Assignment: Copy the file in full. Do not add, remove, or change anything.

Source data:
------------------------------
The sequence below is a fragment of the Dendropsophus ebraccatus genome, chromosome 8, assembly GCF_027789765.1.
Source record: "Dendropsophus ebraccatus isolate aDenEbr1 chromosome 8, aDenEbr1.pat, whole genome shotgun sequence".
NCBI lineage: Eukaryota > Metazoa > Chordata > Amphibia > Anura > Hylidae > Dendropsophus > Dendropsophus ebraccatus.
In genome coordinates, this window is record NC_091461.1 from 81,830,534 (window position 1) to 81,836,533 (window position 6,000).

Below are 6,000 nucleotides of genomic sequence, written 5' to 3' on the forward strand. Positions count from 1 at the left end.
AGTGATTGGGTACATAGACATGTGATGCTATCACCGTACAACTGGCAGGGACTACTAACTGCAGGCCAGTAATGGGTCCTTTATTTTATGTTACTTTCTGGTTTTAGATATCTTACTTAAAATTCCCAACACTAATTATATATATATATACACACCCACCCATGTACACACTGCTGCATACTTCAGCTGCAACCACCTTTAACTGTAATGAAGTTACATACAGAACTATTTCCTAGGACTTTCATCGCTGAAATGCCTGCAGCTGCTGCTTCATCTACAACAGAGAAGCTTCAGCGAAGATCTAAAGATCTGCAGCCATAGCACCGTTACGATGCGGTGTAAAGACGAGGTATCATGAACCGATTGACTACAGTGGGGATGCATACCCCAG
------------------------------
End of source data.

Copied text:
The sequence below is a fragment of the Dendropsophus ebraccatus genome, chromosome 8, assembly GCF_027789765.1.
Source record: "Dendropsophus ebraccatus isolate aDenEbr1 chromosome 8, aDenEbr1.pat, whole genome shotgun sequence".
NCBI lineage: Eukaryota > Metazoa > Chordata > Amphibia > Anura > Hylidae > Dendropsophus > Dendropsophus ebraccatus.
In genome coordinates, this window is record NC_091461.1 from 81,830,534 (window position 1) to 81,836,533 (window position 6,000).

Below are 6,000 nucleotides of genomic sequence, written 5' to 3' on the forward strand. Positions count from 1 at the left end.
AGTGATTGGGTACATAGACATGTGATGCTATCACCGTACAACTGGCAGGGACTACTAACTGCAGGCCAGTAATGGGTCCTTTATTTTATGTTACTTTCTGGTTTTAGATATCTTACTTAAAATTCCCAACACTAATTATATATATATATACACACCCACCCATGTACACACTGCTGCATACTTCAGCTGCAACCACCTTTAACTGTAATGAAGTTACATACAGAACTATTTCCTAGGACTTTCATCGCTGAAATGCCTGCAGCTGCTGCTTCATCTACAACAGAGAAGCTTCAGCGAAGATCTAAAGATCTGCAGCCATAGCACCGTTACGATGCGGTGTAAAGACGAGGTATCATGAACCGATTGACTACAGTGGGGATGCATACCCCAG